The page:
Vet Teams IRL: Monika R. Wood, CVT, VTS-LAM (Research Anesthetist), RLAT

Sixteen years ago, Monika Wood was veterinary assistant doing a dental prophy on a dog when she was inspired to pursue a career in research. Now she’s a credentialed veterinary technician working to provide the best possible animal care in the research lab.

One of my very good friends is a fantastic lawyer in Philadelphia named Tony. He is funny and smart. He is the reason I love a good Sunday gravy and the reason I ended up moving from the Florida Keys to this East Coast city. (Oh, girl, we do not have enough time for that story! 

But along the way I found out the only reason Tony was even in existence and able to visit the Florida Keys in 2005 was because of a cardiac surgery he had in 1984 that fixed a broken heart valve.  

What the heck does this have to do with vet med, Tasha???  

Well, if it wasn’t for research being done on cardiac surgery at Children’s Hospital of Philadelphia and the talented veterinarians, veterinary technicians, and animal caretakers there, Tony and many others like him wouldn’t have had a fighting chance.  

Despite your feelings about translational research, we can’t deny that major advancements and treatments for diseases such diabetes, cancer, and HIV have been made possible by animal models —and veterinary technicians are an integral part of the research team, always advocating for the best animal care. 

In this edition of Vet Teams IRL, we talk with Monika Wooda certified veterinary technician with a specialty in lab animal medicineabout taking the research road in your career.  

Tasha McNerney (TMc): When did you first know a career in veterinary technology was for you? 

Monika Wood (MW): It was nearly 16 years ago when I was an uncredentialed tech. I was in the middle of doing a dental prophy on a dog when the vet I was working with said that the techs he used to work with did dental cleanings on monkeys.  

He also mentioned that vet techs could take care of zoo animals and work in research for both companies and the government. The only caveat was that I had to become certified/ licensed. Since job security was my focus at that time, I thought it was the right thing to pursue. I don’t regret it!  

TMc: So, I know we hear about it in school, but what kinds of opportunities are there really for techs within the research realm? 

MW: Oh, plenty! A veterinary technician can obtain their VTS through the Academy of Laboratory Animal Veterinary Technicians and Nurses (ALAVTN). There are a few categories within the academy that veterinary technicians could choose to specialize in:  

Research clinical nursing: (Traditional and nontraditional): A veterinary technician spending 70% of their time providing project support and general veterinary care to research animals.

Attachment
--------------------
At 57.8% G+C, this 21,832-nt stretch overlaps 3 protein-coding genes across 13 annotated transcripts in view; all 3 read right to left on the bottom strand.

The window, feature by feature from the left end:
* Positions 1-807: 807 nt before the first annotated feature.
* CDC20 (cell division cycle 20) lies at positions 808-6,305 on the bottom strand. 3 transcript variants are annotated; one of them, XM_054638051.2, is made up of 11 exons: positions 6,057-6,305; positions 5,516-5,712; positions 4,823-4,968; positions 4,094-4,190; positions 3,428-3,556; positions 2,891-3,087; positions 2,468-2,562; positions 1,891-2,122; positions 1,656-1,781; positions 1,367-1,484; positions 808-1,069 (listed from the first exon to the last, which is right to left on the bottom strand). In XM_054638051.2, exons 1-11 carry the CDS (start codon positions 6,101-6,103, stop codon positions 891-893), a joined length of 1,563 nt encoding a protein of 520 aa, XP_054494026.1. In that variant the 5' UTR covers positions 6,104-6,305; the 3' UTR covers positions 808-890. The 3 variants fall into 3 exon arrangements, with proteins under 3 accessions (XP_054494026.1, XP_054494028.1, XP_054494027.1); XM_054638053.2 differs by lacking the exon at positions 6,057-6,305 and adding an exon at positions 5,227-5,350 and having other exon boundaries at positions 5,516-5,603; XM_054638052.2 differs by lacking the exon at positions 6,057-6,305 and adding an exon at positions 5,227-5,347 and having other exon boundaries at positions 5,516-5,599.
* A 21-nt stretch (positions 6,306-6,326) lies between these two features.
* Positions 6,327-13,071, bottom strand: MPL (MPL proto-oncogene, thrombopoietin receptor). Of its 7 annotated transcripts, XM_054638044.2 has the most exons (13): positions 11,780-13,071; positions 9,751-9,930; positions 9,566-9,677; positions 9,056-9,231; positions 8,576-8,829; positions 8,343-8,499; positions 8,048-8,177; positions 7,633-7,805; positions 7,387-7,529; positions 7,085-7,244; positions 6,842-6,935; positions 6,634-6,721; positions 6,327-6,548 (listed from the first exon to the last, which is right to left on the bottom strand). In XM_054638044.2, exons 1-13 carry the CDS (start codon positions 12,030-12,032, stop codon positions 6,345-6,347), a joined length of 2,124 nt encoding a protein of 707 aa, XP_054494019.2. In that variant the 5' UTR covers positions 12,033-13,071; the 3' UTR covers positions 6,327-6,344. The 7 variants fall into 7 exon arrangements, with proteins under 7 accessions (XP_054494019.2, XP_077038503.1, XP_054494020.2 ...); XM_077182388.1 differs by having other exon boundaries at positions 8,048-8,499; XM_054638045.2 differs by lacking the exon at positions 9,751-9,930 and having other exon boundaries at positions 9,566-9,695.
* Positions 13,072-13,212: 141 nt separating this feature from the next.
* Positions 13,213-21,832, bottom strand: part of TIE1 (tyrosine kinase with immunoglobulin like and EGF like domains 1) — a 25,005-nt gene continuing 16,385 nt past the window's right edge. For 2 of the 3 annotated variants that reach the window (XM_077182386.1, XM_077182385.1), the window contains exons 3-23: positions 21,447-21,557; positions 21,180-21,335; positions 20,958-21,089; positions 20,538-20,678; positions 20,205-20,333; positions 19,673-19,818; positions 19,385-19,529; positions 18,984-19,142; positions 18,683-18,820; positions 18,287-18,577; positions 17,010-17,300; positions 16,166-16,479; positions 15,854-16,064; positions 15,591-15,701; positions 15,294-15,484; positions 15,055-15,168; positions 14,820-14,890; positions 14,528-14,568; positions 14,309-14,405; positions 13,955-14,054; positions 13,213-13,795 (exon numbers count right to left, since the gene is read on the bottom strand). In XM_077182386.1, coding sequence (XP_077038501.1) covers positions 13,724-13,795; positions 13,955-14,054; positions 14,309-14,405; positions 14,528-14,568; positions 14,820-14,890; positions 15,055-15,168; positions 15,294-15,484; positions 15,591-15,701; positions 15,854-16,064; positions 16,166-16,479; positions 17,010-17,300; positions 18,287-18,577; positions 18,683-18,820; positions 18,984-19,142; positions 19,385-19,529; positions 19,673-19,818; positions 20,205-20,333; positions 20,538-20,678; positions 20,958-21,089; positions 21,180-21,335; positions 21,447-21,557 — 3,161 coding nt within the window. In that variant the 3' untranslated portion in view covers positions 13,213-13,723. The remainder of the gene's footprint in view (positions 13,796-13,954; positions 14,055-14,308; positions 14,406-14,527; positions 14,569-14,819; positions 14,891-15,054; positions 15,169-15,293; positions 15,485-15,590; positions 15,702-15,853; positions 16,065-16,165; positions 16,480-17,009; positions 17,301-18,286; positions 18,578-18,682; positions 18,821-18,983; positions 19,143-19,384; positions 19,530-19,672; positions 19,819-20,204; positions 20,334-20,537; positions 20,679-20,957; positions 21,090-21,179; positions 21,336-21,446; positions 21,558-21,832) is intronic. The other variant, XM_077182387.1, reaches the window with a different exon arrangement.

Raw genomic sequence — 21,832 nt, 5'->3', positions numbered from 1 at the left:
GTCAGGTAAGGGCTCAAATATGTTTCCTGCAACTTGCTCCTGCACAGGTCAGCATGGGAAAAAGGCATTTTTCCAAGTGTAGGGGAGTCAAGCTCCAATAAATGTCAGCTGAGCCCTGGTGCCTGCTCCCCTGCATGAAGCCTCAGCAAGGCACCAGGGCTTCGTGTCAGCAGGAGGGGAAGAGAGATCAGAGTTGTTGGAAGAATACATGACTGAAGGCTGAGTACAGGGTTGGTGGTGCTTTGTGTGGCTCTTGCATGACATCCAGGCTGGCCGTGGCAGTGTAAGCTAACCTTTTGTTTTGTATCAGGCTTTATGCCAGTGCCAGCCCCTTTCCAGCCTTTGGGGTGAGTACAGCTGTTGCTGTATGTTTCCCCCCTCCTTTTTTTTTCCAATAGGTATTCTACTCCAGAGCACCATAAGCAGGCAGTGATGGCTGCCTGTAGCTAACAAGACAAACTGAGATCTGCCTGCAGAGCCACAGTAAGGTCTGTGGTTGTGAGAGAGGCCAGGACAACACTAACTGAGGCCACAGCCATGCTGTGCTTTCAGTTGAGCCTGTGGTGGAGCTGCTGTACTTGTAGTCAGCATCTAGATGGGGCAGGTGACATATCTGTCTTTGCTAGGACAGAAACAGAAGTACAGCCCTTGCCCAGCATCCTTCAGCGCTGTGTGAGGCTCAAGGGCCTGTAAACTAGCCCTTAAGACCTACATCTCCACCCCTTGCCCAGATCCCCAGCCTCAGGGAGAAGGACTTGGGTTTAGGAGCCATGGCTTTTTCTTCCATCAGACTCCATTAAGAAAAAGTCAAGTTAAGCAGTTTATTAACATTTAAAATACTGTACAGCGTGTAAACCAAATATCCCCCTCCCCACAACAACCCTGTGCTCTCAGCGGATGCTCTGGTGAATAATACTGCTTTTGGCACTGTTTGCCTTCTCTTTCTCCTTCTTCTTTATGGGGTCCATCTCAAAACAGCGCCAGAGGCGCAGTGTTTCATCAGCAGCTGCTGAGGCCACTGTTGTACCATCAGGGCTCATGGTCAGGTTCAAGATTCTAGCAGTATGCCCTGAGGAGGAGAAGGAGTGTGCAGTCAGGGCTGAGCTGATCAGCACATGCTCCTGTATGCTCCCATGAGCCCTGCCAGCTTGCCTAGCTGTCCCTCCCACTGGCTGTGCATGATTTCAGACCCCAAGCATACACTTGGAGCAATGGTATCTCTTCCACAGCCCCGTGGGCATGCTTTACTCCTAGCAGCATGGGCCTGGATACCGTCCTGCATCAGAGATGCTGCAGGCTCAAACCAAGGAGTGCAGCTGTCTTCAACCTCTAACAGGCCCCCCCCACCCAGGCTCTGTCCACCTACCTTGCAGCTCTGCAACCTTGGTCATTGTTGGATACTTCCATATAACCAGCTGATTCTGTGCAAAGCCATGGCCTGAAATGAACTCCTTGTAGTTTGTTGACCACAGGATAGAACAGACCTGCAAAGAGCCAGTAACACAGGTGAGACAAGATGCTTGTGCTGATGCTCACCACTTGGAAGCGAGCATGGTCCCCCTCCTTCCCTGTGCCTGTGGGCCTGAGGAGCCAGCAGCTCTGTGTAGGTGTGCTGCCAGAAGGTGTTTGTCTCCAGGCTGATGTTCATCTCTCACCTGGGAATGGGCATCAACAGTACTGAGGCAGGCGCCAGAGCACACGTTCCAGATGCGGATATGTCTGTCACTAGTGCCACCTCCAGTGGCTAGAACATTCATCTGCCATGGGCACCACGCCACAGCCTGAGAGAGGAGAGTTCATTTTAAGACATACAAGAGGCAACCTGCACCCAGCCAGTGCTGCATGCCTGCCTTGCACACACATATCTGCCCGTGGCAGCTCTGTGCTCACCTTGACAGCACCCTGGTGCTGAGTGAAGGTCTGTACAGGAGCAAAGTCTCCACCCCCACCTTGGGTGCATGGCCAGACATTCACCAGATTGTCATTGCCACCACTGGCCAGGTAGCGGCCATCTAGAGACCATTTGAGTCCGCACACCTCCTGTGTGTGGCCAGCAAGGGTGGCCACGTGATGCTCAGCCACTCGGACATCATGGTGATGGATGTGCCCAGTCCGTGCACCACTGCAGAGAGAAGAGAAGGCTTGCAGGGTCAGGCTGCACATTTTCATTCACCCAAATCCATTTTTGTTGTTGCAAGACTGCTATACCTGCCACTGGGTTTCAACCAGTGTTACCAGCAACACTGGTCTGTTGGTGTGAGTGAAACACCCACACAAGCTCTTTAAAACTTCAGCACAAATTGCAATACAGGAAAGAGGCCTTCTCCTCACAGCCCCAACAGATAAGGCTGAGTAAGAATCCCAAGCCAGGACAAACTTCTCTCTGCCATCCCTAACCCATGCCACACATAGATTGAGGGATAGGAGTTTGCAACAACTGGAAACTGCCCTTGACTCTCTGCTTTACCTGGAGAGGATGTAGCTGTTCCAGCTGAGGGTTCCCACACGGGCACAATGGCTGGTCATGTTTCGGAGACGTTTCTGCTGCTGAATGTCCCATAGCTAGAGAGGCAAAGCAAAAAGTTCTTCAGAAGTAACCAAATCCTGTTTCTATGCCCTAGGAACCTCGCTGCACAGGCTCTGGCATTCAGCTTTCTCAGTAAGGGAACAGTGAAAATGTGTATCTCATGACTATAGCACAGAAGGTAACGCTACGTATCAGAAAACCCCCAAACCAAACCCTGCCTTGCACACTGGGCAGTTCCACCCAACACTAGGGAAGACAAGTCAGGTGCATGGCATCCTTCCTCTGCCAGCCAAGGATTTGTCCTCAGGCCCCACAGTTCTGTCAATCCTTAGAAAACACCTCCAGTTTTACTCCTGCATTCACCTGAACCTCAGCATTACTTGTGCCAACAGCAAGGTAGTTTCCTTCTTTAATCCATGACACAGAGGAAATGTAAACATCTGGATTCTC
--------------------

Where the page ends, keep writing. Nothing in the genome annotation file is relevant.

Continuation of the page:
Research surgeon: A veterinary technician who spends 70% of their time performing surgical procedures and provides veterinary care to research animals. 

Research anesthetist: A person who spends 70% of their time providing anesthesia and analgesia support to research animals. 

There is also the Academy of Surgical Research where techs could explore and further their education. Techs could choose to work at the National Institutes of Health (government), universities, or biomedical research facilities. Many, many options! 

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TMc: When folks think of a job in vet med, they always picture the traditional clinic setting. Why does a job in research fulfill your career goals?  

MW: I feel this field allows me to be an advocate for animals without client financial constraints. I love the challenge of balancing study needs with gold-standard animal care. I also love elevating the standards of care for complex surgical models by incorporating multimodal anesthesia and analgesia.  

It helps that I have an incredible team of veterinary and animal care professionals who are also willing to learn and elevate the standards of care. My job wouldn’t be what it is without my amazing team! 

TMc: Where do you see the future of our profession (veterinary technology) heading? 

MW: The future of our profession is limitless. Like I stated previously, this profession has a decent amount of job security. The issue that I see for the future is title protection. Until governing bodies agree to protect the title of “veterinary technician,” the public will never understand the hard work and dedication it takes to get credentialed.  


Photos courtesy of Monika Wood 

Disclaimer: The views expressed, and topics discussed, in any NEWStat column or article are intended to inform, educate, or entertain, and do not represent an official position by the American Animal Hospital Association (AAHA) or its Board of Directors.  





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